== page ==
The brutal murder of a 7-year-old boy in a suspected ritual killing has left United Methodists in Zimbabwe shocked and grieving.
The boy, Tapiwa Makore, was the grandson of Alice Makore, a preacher, associate lay leader and women’s organization chairperson at Nyamutumbu United Methodist Church in Makore Village.
Police have charged 57-year-old Tapiwa Makore Sr., the boy’s uncle, and Tafadzwa Shamba, 40, a herdsman, with murder. Both men remain in custody. If convicted, they could face life imprisonment or the death penalty.
“Our shock turned to horror when we realized that one of our own was among the suspects for the gruesome murder,” said Alice Makore.
“The pain etched in my heart is more than enough to last my lifetime. Life will never be the same for me,” she said, sobbing.
According to police, the boy was abducted while he was attending to the family’s vegetable garden on Sept. 17.
In a video released by police detectives and published on The Herald website, Shamba is shown telling police in Shona that he kidnapped, drugged and mutilated the boy in order to sell his body parts to a witch doctor for $1,500 (U.S.). Police are still searching for the witch doctor, whose name has not been released.
The boy’s torso was found the day after he went missing, according to police.
“I am still struggling to come to terms with the tragedy,” said Alice Makore. “As a Christian, I understand that death is part of us and we can never escape it, but dying in such a painful manner makes it unbearable.”
Munyaradzi Makore, Tapiwa Jr.’s father, said that his brother’s alleged involvement has made the situation even more difficult, noting that Tapiwa Sr. even helped search for his son after he was declared missing, he told The Herald newspaper.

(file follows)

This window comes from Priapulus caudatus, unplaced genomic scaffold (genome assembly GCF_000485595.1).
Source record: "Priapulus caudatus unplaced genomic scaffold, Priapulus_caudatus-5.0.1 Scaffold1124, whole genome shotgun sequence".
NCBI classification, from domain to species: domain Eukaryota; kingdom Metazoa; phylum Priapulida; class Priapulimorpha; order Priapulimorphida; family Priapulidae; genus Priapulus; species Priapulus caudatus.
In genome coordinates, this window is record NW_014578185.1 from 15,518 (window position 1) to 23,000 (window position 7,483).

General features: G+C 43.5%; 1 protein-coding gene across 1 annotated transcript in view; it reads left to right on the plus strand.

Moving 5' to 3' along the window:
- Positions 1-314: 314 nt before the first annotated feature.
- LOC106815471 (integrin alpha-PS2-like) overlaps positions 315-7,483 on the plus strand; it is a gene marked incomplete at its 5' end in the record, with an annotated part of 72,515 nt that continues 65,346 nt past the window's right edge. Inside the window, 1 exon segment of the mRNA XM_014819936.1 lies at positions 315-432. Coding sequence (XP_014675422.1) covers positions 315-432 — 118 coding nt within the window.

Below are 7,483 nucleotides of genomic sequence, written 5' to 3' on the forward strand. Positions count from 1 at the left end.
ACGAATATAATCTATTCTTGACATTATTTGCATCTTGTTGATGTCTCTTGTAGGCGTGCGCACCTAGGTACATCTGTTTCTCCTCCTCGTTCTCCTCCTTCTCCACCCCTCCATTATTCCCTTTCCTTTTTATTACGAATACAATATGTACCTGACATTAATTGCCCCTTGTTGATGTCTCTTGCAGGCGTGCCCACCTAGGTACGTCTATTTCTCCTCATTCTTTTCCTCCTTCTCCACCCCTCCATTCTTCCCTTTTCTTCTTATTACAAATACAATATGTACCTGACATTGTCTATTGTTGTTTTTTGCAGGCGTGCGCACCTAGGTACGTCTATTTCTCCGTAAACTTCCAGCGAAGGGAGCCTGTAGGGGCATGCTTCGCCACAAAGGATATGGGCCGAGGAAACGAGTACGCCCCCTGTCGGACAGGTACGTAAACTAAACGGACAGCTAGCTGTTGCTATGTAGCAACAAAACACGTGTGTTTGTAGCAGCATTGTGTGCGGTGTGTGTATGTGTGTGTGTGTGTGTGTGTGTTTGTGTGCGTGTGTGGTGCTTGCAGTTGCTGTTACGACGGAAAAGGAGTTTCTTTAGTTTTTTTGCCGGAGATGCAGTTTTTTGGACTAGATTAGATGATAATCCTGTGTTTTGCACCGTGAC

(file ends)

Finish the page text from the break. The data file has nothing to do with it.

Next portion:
“He would strengthen me with words of hope that the boy could be alive somewhere,” Munyaradzi Makore said.
Linda Munyori, the boy’s mother, said it has been hard for the family to find closure for “this senseless killing.”
“As a family we have been robbed of a life and an opportunity to get his full body for a befitting burial,” she said.
The Rev. Alan Masimba Gurupira, administrative assistant to Bishop Eben K. Nhiwatiwa, said the incident is a result of deep-seated evil in some members of society.
“Such people believe in achieving their goals through ritual murder, yet modern societies have since determined that success comes through hard work,” he said. “The gruesome murder of a child calls for the church to engage communities in teaching about the value of life.”
The Rev. Mollen Rafemoyo, pastor-in-charge at Nyamutumbu United Methodist Church, said that even amid the tragedy she has seen God at work.
“It was painful and a great loss of a young boy, full of life with a promising future,” she said. “(But) my experience after the grisly murder of Tapiwa demonstrated the presence of God in controlling the tempers of people. If God was not upon them, anything would have happened, even another murder,” she said.
She said the incident has instilled fear in children and adults, who no longer feel safe walking alone or late at night.
In the wake of the killing, Tichafa Magora, headmaster for Nyamutumbu Primary School nearby, applied to the Ministry of Primary and Secondary Education for permission to end school lessons at 3 p.m. instead of 4:30 p.m.
“I have applied to the authorities to be permitted to dismiss children early so that they reach home safely,” Magora said.
Keresia Makamure, Tapiwa’s first-grade teacher, described the boy as an intelligent, obedient child whose future was bright.
“Tapiwa was like my own child, a quiet and innocent boy. I could not believe that his life was cut this short,” Makamure said. “To his parents, it is sad to lose your only son. May his soul rest in eternal peace.”
Chingwe is a communicator for the Zimbabwe East Conference.